The Humanist Transformation in “Cathedral” by Raymond Carver
Nowadays, the Blind Seer or Prophet may be considered a conventional trope or literary archetype. One that represents people who – despite, or perhaps because of, their disability − have a better understanding of the world and therefore possess even clearer sight than regular people. It is precisely this archetype that was employed in a short story entitled “Cathedral”, written by Raymond Carver in 1981. As a famous American short fiction writer, Raymond Carver was popularly lauded by readers and critics alike as “the father of minimalist fiction” (Sklenicka ix). True enough, in “Cathedral” Raymond Carver demonstrates his masterful use of minimalism as a mode and skillful manipulation of the elements of short fiction, particularly characters, symbolism, and point of view to depict the subtle but powerful transformation of the protagonist.
According to Facknitz, Carver was known to write stories that revolved around unconventional characters with bleak or mundane lives (287). The narrator in “Cathedral” is a perfect example of Carver’s typical protagonists. He was an ordinary middle-class man who was unhappy with his job, and spent most of his time drinking alcohol, smoking marijuana, and watching television. Activities which are all typically thought of as mindless and numbing forms of escape from daily life. The narrator’s wife as a secondary character was used to show that the relationship was filled with tension; and that this tension was caused by the man’s obvious insensitivity, self-absorption, and callousness. Whereas, the blind man served as an effective foil to further highlight the protagonists’ faults and establish his figurative blindness. Robert, the blind man, is shown to be sensitive, modest, and open-minded, while the narrator is content to stay ignorant and apathetic. The juxtaposition of these two characters successfully establishes the irony of being able to perceive but never truly knowing. Unlike Robert, the narrator does not listen to his wife, he does not see her as she truly is, and as such does not understand nor appreciate her. This is evident in his detached and almost cold narration of his wife’s first marriage, divorce, and failed suicide attempt. The tone and diction used in the retelling of these events suggests that they are uninteresting to the narrator as they do not involve or include him. The narrator often uses “etc” implying that the details are inconsequential. His dislike of thinking about other people’s roles in his wife’s life, is evident in this line “why should he have a name? he was the childhood sweetheart, and what more does he want?” (211).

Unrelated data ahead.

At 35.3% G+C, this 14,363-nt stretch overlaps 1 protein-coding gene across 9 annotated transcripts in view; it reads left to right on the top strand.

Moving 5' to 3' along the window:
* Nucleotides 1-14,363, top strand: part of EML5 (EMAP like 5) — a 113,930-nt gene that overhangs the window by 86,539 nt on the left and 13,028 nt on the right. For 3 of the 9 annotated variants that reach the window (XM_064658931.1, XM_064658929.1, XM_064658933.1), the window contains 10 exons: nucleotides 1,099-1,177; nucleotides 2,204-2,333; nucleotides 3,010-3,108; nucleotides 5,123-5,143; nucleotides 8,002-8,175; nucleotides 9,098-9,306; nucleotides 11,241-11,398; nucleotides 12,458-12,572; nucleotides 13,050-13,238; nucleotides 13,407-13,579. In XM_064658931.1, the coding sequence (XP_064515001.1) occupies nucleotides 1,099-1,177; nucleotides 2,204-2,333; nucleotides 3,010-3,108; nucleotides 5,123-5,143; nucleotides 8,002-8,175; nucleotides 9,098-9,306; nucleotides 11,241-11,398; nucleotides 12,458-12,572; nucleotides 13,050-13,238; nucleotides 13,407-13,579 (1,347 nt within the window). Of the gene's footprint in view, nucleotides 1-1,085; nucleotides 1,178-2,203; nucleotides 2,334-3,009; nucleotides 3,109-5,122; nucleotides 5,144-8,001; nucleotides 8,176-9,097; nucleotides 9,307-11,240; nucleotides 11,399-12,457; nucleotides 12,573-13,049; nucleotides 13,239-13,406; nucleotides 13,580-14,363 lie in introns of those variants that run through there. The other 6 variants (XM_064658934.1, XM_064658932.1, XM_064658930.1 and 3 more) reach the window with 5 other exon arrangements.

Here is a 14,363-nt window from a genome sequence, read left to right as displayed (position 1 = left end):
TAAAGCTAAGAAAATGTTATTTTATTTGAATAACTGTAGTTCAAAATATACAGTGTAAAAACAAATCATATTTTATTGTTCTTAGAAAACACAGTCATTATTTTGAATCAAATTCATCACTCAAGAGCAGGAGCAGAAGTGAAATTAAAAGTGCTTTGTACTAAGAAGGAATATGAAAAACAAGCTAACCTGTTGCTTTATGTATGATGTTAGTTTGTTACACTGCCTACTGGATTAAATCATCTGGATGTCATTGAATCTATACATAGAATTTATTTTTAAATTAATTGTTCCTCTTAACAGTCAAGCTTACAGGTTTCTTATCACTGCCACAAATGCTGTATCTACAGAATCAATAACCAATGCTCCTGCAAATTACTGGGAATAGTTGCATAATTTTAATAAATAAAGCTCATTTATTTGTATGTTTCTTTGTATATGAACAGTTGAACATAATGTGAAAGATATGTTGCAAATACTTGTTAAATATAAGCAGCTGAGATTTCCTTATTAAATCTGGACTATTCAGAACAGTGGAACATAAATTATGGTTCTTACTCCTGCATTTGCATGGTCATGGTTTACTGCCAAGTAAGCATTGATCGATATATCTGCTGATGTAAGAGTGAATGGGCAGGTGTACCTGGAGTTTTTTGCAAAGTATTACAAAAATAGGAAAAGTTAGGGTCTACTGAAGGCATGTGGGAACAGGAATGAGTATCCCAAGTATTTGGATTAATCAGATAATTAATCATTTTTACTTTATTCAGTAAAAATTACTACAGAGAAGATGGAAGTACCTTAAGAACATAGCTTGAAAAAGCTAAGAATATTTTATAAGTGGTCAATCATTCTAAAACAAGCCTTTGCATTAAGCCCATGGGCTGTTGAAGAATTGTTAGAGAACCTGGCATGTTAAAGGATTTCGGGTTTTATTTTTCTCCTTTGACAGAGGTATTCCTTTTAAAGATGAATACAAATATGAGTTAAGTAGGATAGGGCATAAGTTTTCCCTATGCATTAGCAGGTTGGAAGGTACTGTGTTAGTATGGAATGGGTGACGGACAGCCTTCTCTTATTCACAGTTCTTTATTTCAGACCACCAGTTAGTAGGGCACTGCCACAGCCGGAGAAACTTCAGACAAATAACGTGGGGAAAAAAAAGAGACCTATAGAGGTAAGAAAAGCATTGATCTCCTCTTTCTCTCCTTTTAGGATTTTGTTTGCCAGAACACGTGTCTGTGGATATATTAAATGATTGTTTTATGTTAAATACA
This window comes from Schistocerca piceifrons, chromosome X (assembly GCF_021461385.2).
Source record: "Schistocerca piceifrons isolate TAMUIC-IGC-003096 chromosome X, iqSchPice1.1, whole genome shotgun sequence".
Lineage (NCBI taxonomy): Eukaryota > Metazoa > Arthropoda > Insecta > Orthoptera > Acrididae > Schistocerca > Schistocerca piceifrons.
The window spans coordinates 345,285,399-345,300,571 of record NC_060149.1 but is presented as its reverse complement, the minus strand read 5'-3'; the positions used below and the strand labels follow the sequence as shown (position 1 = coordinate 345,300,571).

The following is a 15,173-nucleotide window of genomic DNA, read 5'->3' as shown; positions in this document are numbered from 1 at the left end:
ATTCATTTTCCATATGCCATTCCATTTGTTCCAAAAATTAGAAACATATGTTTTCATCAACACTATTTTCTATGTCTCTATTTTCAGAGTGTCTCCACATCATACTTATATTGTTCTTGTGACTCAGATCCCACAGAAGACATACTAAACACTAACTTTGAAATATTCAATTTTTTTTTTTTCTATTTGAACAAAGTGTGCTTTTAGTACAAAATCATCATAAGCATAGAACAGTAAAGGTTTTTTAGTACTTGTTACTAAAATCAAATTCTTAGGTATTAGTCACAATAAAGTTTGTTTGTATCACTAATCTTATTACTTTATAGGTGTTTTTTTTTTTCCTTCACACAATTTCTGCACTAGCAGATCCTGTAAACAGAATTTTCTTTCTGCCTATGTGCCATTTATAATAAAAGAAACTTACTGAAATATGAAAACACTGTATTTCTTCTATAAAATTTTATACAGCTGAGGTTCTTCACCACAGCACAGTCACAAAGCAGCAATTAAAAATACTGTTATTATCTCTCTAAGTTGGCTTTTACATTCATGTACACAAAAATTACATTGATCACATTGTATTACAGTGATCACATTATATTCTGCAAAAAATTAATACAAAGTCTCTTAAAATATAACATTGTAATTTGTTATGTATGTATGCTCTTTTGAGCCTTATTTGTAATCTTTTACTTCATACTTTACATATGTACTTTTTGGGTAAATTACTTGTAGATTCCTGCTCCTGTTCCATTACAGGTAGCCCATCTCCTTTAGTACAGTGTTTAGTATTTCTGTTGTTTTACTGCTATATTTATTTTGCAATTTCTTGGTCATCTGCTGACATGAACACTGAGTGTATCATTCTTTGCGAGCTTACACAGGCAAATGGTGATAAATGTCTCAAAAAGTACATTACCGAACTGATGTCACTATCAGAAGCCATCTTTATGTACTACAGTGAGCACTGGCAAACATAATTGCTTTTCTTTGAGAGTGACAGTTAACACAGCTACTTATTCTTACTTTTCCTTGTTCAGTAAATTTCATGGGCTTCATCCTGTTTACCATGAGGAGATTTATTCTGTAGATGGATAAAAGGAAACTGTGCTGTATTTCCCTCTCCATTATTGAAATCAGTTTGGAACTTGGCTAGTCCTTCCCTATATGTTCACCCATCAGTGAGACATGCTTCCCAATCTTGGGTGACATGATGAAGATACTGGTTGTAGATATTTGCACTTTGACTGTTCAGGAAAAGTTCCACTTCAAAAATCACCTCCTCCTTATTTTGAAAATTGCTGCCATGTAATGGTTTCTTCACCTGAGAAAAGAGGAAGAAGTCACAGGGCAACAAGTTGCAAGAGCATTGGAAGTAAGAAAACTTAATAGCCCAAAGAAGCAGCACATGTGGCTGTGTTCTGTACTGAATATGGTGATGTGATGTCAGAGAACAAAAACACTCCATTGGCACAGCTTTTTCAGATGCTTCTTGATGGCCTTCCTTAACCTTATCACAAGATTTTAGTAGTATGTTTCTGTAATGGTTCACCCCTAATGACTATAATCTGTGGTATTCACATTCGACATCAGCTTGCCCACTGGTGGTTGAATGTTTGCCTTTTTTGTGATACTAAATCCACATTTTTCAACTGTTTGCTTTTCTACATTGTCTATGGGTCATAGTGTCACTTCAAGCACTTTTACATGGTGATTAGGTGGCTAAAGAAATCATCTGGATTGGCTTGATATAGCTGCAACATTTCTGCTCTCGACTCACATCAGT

We are further shown his ignorance when the narrator expresses his pity for Robert because of his inability to see or know what his deceased wife looked like. Here, Robert conflates the idea of seeing with knowing. He mistakenly thinks that Robert having never seen his wife, was not able to properly get to know or love her. Ultimately, the narrator’s inability, and refusal, to look past the superficial or concrete level prevents …